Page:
CATHOLIC NEWS OF THE WEEK . Saturday, 11 November 2017

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Without prayer we do our own thing not God’s says new Serra president

HONG KONG (SE): “As the first Serra Club in Asia, Hong Kong has made a huge contribution to the promotion of religious vocation throughout the whole continent,” John Woodward, from Serra International headquarters in Chicago, the United States of America (US), told the Sunday Examiner at the celebration of the local branch’s golden jubilee on February 24.

“It has also been a trail blazer, as other clubs around Asia took their initiative from Hong Kong and it has played a significant role in breaking Serra’s traditional identity as a primarily western, English-speaking organisation, as many local people joined the club, making it a Chinese organisation.

The bishop of Hong Kong, John Cardinal Tong Hon, offered his congratulations to members of the club on reaching such a significant milestone at a celebratory Mass held in the Cathedral of the Immaculate Conception.

“I congratulate all members and encourage you to remain united in promoting vocations vigorously,” he told the 600 or so people present.

The cardinal pointed out that the principal objectives of Serra are the sanctification of its members and the promotion of vocation to the religious life through prayer and the example of their own lives.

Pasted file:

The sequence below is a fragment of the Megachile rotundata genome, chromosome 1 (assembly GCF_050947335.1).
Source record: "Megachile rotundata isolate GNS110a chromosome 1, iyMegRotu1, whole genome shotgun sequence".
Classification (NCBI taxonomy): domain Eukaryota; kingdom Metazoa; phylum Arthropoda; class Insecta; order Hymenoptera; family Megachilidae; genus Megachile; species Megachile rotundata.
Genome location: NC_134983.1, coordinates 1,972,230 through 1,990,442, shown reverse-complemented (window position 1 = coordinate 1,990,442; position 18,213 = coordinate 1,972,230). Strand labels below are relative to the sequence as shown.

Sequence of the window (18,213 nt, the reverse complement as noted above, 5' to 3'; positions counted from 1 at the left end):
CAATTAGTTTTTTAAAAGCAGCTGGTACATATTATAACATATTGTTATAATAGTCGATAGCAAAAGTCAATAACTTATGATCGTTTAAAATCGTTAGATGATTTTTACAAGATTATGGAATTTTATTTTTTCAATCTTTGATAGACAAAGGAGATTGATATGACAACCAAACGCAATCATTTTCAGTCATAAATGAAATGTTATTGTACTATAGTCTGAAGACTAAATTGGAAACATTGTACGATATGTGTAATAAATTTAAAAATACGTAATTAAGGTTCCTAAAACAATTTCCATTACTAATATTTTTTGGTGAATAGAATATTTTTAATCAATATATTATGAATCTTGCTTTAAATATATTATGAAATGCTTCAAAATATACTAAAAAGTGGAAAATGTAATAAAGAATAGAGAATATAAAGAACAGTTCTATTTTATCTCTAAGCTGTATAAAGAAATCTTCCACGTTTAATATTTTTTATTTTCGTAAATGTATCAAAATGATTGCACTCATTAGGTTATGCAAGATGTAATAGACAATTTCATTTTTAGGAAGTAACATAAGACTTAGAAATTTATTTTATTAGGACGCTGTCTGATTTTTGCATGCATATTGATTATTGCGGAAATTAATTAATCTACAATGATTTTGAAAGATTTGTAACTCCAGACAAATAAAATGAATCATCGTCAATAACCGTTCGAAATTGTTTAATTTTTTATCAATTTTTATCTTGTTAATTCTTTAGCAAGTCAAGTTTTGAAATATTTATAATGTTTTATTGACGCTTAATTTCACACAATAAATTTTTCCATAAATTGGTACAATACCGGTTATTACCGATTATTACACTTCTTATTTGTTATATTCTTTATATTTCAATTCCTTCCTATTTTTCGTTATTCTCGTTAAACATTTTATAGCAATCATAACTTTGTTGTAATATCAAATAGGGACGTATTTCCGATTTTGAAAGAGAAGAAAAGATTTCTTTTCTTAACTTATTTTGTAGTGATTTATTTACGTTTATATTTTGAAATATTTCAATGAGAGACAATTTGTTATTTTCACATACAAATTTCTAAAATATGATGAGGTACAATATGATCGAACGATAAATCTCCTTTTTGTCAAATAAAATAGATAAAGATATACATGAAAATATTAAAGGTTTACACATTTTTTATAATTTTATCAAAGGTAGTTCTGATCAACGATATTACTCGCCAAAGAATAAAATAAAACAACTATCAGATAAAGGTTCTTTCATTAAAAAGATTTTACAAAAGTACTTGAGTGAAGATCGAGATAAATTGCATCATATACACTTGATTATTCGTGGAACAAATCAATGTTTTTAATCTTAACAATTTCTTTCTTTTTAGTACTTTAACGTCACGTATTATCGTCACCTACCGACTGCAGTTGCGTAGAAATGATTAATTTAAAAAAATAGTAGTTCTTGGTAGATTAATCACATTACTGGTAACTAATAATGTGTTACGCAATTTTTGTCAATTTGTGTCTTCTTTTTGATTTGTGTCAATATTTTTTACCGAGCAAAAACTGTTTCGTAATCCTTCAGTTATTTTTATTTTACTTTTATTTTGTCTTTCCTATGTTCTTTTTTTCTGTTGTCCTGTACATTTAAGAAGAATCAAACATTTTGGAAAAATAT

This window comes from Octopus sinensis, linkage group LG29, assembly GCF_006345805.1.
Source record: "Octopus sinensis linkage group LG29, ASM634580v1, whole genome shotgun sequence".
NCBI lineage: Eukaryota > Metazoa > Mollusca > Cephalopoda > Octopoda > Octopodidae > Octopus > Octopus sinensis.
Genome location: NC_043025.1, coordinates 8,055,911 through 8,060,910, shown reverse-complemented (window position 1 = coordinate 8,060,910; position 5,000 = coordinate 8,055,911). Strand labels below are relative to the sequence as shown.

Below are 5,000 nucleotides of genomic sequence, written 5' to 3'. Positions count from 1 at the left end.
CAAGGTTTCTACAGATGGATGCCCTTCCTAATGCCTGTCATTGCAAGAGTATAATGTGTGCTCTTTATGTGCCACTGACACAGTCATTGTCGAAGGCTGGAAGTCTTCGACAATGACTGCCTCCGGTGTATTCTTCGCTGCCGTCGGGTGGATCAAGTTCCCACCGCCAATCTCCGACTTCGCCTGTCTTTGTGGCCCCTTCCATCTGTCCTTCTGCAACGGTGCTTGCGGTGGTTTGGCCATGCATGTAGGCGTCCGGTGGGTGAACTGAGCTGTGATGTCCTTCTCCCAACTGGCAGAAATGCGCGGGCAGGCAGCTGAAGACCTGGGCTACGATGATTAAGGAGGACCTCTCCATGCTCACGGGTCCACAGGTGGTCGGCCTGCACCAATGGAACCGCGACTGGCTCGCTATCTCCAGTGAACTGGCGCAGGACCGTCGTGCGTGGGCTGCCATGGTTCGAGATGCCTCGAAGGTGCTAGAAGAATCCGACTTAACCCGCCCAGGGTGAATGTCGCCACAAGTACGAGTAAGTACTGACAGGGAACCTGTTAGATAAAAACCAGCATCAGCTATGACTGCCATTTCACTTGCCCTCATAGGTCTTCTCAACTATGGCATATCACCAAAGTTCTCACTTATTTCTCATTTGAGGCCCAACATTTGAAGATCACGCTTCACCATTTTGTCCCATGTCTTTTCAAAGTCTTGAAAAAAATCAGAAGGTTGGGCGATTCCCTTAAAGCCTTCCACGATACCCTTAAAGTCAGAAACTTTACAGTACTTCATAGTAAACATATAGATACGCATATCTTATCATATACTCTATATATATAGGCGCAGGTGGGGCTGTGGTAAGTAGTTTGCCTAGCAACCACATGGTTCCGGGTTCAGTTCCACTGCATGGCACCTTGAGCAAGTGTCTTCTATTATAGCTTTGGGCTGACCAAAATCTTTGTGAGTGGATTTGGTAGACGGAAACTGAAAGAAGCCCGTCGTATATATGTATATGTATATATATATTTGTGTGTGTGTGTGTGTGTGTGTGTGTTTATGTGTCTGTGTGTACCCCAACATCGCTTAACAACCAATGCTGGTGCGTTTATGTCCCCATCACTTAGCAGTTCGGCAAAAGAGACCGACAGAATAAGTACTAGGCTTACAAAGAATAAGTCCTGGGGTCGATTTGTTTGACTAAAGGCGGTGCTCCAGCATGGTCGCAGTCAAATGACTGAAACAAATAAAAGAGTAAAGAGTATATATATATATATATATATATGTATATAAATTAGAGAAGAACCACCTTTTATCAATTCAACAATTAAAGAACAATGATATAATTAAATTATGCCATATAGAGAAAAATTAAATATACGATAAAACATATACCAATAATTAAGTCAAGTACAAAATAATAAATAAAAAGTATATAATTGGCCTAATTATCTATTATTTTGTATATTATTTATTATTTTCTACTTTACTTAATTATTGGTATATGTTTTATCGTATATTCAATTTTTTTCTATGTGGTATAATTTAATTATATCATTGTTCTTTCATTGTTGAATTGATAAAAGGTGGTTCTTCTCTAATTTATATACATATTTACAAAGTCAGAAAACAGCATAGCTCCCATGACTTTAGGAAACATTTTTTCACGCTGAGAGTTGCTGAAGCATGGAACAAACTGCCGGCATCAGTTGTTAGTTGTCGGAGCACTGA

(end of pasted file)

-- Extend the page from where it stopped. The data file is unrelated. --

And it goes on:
Cardinal Tong paid tribute to Father Joseph Carra, from the Pontifical Institute for Foreign Missions, whom he remembers from his seminary days.

“He and the first members of the club directed a lot of energy into developing Serra and promoting constant prayer for vocations,” he recalled.

Previous president of the Hong Kong branch and former worldwide president of Serra International, Thomas Wong, recalled that the foundation of the club in 1963 was largely due to the work of Ralph Hauenstein, a former colonel from the intelligence division in the US Army.

Wong told the Sunday Examiner, “Hauenstein once told me that he personally brought the Serran Bell to Hong Kong for the charter ceremony, which saw the beginnings of Asia’s oldest chapter of the organisation.”

Cardinal Tong added that in his 27 years as bishop of the then-British colony, John Baptist Cardinal Wu Cheng-chung issued a pastoral letter on vocations almost every year.

“He encouraged people to pray for and promote vocations in the family, among priests, teachers and lay leaders,” Cardinal Tong reminisced.

The cardinal thanked the Serrans for the important role they play in fulfilling the duty of any Christian community to foster vocations and to support programmes promoting formation for the religious life.

Sean Yeo, from Singapore, who will take over the worldwide presidency later this year, said that the experience of Serra in Hong Kong was a great help when they were setting up the organisation in his homeland.

Yeo told the Sunday Examiner that he believes the biggest challenge facing Serra today is to renew and intensify the spirit of prayer among its members.